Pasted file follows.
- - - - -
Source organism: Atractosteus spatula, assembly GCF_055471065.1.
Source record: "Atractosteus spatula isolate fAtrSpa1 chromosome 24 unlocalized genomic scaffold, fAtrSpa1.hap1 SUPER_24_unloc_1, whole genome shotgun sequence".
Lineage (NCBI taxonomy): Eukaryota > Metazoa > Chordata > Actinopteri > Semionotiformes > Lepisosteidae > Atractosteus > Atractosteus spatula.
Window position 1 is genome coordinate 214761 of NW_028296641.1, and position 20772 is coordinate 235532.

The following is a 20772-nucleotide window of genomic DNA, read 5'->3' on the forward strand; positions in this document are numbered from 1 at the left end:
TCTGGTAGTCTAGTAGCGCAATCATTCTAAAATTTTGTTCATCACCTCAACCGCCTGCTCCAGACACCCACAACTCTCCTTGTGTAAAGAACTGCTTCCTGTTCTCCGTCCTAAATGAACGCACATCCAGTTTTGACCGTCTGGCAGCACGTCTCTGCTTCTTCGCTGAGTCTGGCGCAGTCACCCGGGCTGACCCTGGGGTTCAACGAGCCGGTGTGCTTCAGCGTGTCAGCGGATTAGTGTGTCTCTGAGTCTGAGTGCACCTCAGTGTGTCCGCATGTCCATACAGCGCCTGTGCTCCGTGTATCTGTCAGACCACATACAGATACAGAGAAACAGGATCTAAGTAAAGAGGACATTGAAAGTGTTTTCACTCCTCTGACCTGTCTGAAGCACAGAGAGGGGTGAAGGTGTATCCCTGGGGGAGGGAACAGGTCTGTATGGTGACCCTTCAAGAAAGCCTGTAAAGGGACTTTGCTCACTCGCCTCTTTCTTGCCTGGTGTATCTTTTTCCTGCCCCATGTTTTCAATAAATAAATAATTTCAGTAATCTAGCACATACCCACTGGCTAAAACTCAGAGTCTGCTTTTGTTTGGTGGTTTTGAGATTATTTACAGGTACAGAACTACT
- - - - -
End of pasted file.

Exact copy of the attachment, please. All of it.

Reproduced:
Source organism: Atractosteus spatula, assembly GCF_055471065.1.
Source record: "Atractosteus spatula isolate fAtrSpa1 chromosome 24 unlocalized genomic scaffold, fAtrSpa1.hap1 SUPER_24_unloc_1, whole genome shotgun sequence".
Lineage (NCBI taxonomy): Eukaryota > Metazoa > Chordata > Actinopteri > Semionotiformes > Lepisosteidae > Atractosteus > Atractosteus spatula.
Window position 1 is genome coordinate 214761 of NW_028296641.1, and position 20772 is coordinate 235532.

The following is a 20772-nucleotide window of genomic DNA, read 5'->3' on the forward strand; positions in this document are numbered from 1 at the left end:
TCTGGTAGTCTAGTAGCGCAATCATTCTAAAATTTTGTTCATCACCTCAACCGCCTGCTCCAGACACCCACAACTCTCCTTGTGTAAAGAACTGCTTCCTGTTCTCCGTCCTAAATGAACGCACATCCAGTTTTGACCGTCTGGCAGCACGTCTCTGCTTCTTCGCTGAGTCTGGCGCAGTCACCCGGGCTGACCCTGGGGTTCAACGAGCCGGTGTGCTTCAGCGTGTCAGCGGATTAGTGTGTCTCTGAGTCTGAGTGCACCTCAGTGTGTCCGCATGTCCATACAGCGCCTGTGCTCCGTGTATCTGTCAGACCACATACAGATACAGAGAAACAGGATCTAAGTAAAGAGGACATTGAAAGTGTTTTCACTCCTCTGACCTGTCTGAAGCACAGAGAGGGGTGAAGGTGTATCCCTGGGGGAGGGAACAGGTCTGTATGGTGACCCTTCAAGAAAGCCTGTAAAGGGACTTTGCTCACTCGCCTCTTTCTTGCCTGGTGTATCTTTTTCCTGCCCCATGTTTTCAATAAATAAATAATTTCAGTAATCTAGCACATACCCACTGGCTAAAACTCAGAGTCTGCTTTTGTTTGGTGGTTTTGAGATTATTTACAGGTACAGAACTACT